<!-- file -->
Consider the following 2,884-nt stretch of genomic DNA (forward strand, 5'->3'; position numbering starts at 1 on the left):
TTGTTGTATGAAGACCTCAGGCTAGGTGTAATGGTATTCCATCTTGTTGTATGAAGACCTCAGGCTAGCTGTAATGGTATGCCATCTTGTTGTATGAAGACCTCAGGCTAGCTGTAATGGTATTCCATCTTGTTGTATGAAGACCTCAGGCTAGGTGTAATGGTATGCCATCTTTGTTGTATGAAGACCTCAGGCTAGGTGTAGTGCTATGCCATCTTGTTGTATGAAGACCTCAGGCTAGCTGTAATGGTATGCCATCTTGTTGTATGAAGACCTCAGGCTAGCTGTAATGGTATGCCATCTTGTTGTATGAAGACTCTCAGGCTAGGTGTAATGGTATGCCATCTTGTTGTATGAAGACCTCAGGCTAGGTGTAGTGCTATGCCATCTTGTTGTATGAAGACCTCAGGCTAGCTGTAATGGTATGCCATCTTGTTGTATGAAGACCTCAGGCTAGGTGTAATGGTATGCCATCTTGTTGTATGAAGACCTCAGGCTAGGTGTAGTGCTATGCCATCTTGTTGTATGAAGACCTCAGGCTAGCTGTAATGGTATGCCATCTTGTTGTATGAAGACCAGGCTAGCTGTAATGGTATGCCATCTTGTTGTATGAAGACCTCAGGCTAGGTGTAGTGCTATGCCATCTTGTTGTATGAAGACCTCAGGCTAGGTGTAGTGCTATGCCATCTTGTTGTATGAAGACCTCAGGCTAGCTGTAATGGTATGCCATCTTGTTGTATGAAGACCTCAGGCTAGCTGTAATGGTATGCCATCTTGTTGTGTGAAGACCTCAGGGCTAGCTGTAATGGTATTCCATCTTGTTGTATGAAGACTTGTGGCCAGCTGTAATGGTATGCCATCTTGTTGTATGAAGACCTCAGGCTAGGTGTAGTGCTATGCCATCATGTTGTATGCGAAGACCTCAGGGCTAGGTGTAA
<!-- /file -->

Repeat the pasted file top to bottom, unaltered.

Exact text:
Consider the following 2,884-nt stretch of genomic DNA (forward strand, 5'->3'; position numbering starts at 1 on the left):
TTGTTGTATGAAGACCTCAGGCTAGGTGTAATGGTATTCCATCTTGTTGTATGAAGACCTCAGGCTAGCTGTAATGGTATGCCATCTTGTTGTATGAAGACCTCAGGCTAGCTGTAATGGTATTCCATCTTGTTGTATGAAGACCTCAGGCTAGGTGTAATGGTATGCCATCTTTGTTGTATGAAGACCTCAGGCTAGGTGTAGTGCTATGCCATCTTGTTGTATGAAGACCTCAGGCTAGCTGTAATGGTATGCCATCTTGTTGTATGAAGACCTCAGGCTAGCTGTAATGGTATGCCATCTTGTTGTATGAAGACTCTCAGGCTAGGTGTAATGGTATGCCATCTTGTTGTATGAAGACCTCAGGCTAGGTGTAGTGCTATGCCATCTTGTTGTATGAAGACCTCAGGCTAGCTGTAATGGTATGCCATCTTGTTGTATGAAGACCTCAGGCTAGGTGTAATGGTATGCCATCTTGTTGTATGAAGACCTCAGGCTAGGTGTAGTGCTATGCCATCTTGTTGTATGAAGACCTCAGGCTAGCTGTAATGGTATGCCATCTTGTTGTATGAAGACCAGGCTAGCTGTAATGGTATGCCATCTTGTTGTATGAAGACCTCAGGCTAGGTGTAGTGCTATGCCATCTTGTTGTATGAAGACCTCAGGCTAGGTGTAGTGCTATGCCATCTTGTTGTATGAAGACCTCAGGCTAGCTGTAATGGTATGCCATCTTGTTGTATGAAGACCTCAGGCTAGCTGTAATGGTATGCCATCTTGTTGTGTGAAGACCTCAGGGCTAGCTGTAATGGTATTCCATCTTGTTGTATGAAGACTTGTGGCCAGCTGTAATGGTATGCCATCTTGTTGTATGAAGACCTCAGGCTAGGTGTAGTGCTATGCCATCATGTTGTATGCGAAGACCTCAGGGCTAGGTGTAA